SEOUL, July 2 (Reuters) – South Korean President Moon Jae-in exchanged letters exploring the prospects for a summit with North Korean leader Kim Jong Un ahead of his own meeting in May with US President Joe Biden, South Korean newspaper JoongAng Ilbo reported on Friday. .
Moon had hoped to use the meeting with Biden as a chance to revive stalled talks with Kim and urge Washington to deal with the issue with more urgency. Read more
He sent a letter to Kim to explore ways to hold a summit, including online, if possible, as he publicly proposed in January, given the coronavirus pandemic, the newspaper said, citing a source. diplomatic unidentified.
However, he did not say how Kim responded.
Moon’s office did not immediately respond to requests for comment.
“I understand the two leaders exchanged letters around the South Korea-US summit,” the source said. “I heard that through the letters the two leaders were discussing how to hold a summit such as a video conference.”
Moon and Biden have expressed their willingness to engage with North Korea after the May meeting. Read more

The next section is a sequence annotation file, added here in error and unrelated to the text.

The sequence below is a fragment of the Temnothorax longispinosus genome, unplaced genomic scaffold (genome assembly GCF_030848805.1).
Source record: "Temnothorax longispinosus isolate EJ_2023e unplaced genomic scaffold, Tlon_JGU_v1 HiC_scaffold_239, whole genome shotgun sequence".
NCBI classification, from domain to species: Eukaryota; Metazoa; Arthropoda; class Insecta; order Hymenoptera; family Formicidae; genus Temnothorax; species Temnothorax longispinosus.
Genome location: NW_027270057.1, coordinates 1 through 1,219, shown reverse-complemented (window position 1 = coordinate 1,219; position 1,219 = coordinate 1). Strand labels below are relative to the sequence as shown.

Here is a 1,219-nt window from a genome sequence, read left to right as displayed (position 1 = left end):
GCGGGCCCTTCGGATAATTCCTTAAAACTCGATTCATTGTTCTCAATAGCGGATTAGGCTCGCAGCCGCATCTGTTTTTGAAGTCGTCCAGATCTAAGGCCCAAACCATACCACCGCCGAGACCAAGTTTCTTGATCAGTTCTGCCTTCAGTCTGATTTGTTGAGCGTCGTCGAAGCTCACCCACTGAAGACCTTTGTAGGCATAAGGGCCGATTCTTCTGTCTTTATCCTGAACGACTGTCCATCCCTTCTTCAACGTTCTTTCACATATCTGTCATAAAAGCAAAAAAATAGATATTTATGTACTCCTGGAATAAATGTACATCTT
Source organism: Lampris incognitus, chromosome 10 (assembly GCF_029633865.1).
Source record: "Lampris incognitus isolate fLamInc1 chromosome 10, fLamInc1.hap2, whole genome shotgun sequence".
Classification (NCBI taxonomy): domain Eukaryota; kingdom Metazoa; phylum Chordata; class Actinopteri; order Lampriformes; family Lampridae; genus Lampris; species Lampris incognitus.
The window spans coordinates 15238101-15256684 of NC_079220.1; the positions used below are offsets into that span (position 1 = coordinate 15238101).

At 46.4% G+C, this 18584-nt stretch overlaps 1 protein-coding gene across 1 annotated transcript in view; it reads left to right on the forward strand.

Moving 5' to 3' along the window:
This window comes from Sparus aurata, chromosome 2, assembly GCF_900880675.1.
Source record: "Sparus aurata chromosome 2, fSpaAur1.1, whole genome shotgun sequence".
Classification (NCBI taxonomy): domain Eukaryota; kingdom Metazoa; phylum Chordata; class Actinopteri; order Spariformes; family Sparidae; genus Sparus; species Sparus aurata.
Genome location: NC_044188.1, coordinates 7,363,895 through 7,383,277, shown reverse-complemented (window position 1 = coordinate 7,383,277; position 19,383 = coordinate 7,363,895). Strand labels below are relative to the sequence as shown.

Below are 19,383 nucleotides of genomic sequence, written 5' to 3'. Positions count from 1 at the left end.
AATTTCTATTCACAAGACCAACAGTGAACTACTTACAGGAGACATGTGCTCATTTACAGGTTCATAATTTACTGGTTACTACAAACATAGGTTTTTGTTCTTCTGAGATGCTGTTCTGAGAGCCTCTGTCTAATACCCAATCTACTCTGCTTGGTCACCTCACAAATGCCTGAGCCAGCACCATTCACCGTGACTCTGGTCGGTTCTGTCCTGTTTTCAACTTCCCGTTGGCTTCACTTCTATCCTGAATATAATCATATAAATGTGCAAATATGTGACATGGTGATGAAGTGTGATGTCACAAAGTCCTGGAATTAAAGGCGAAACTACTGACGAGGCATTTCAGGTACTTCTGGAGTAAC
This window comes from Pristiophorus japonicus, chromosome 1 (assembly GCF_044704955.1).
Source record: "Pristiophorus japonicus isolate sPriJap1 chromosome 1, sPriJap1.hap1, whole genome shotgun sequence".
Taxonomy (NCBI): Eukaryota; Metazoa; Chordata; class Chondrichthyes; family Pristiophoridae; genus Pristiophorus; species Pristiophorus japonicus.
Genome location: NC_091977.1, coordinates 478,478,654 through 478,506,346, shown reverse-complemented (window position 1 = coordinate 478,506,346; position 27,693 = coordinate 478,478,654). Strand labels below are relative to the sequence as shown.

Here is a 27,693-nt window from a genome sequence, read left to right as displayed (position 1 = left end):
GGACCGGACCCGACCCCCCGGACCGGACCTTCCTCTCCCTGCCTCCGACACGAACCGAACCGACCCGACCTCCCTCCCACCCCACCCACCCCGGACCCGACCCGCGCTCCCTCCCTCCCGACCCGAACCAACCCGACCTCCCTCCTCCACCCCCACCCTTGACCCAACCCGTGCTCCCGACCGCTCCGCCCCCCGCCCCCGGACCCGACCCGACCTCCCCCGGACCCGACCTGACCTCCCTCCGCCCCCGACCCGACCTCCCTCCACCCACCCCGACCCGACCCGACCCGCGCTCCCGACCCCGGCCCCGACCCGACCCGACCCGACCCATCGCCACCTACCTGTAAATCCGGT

But Biden has shown no intention of easing sanctions, in line with Pyongyang’s long-standing demand. He said he had “no illusions” about how difficult it would be to get Kim to give up nuclear weapons.
Denuclearization talks between North Korea and the United States have been on hold since the failure of Kim’s second summit in 2019 with Biden’s predecessor, Donald Trump. This led to the deterioration of inter-Korean relations, with Moon having offered to play a role of mediator.
North Korea is constantly criticizing and ridiculing Moon and his government, and last year it blew up a cross-border liaison office built on its territory.
Reporting by Hyonhee Shin; Editing by Clarence Fernandez
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